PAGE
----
In an exemplary embodiment, a reference beacon transmitter 110 operating in accordance with the present invention transmits a first reference beacon signal segment at a first time and frequency. The transmitter 110 then transmits a second reference beacon signal segment at a second start time and frequency. The transmitter 110 may continue to transmit additional signal segments at various start times and at various frequencies until a desired number of signal segments have been transmitted.

Preferably, the relative start times and frequency shifts between sequential reference signal transmissions have values that are very unlikely to occur randomly, or be observed in transmissions of non-cooperative (target) emitters. Such a requirement allows a receiving geolocation system to differentiate a reference beacon signal from a signal emitted by a target emitter.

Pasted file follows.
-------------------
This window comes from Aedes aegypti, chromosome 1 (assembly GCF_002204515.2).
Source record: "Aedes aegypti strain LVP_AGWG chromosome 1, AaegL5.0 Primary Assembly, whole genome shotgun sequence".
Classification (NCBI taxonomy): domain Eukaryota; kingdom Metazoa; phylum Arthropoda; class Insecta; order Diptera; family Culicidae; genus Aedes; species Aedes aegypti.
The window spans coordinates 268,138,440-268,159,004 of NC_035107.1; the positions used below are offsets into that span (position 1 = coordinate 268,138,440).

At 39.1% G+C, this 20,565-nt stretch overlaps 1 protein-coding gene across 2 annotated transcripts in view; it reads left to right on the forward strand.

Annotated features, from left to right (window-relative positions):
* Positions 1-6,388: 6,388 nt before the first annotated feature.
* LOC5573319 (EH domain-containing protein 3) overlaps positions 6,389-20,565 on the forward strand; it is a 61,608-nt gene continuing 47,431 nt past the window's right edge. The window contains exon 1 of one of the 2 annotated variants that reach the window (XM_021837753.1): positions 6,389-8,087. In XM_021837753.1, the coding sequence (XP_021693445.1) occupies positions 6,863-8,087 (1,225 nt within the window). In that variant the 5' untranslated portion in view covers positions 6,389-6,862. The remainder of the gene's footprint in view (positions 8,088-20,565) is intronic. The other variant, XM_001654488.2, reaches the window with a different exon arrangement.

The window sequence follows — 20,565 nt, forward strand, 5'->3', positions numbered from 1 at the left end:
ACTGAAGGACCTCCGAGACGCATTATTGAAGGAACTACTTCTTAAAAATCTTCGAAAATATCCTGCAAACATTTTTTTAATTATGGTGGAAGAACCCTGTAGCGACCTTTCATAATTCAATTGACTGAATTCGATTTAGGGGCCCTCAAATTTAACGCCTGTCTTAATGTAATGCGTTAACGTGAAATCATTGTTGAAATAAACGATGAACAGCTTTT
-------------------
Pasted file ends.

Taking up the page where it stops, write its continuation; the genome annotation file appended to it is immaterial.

As illustrated in FIG. 2, in an exemplary embodiment of the present invention, a first signal segment 201 is transmitted at frequency Fc, at start time T. A second signal segment 202 is transmitted at one of two other frequencies, Fc+Fs or Fc−Fs, at start time T+D. A third signal segment 203 is transmitted at one of three frequencies Fc, Fc+Fs, or Fc−Fs, at start time T+2D+Ds. In this embodiment, Fc is an arbitrary transmission frequency; Fs is a frequency shift; D is the time interval between the start times of the first two signal segments 201 and 202; and Ds is an incremental time interval that is a fraction of the value of D (e.g. 10%). The frequency shift Fs should be sufficiently large so that a receiving geolocation system will be able to discriminate between adjacent signal segments and recognize them as separate signal segments.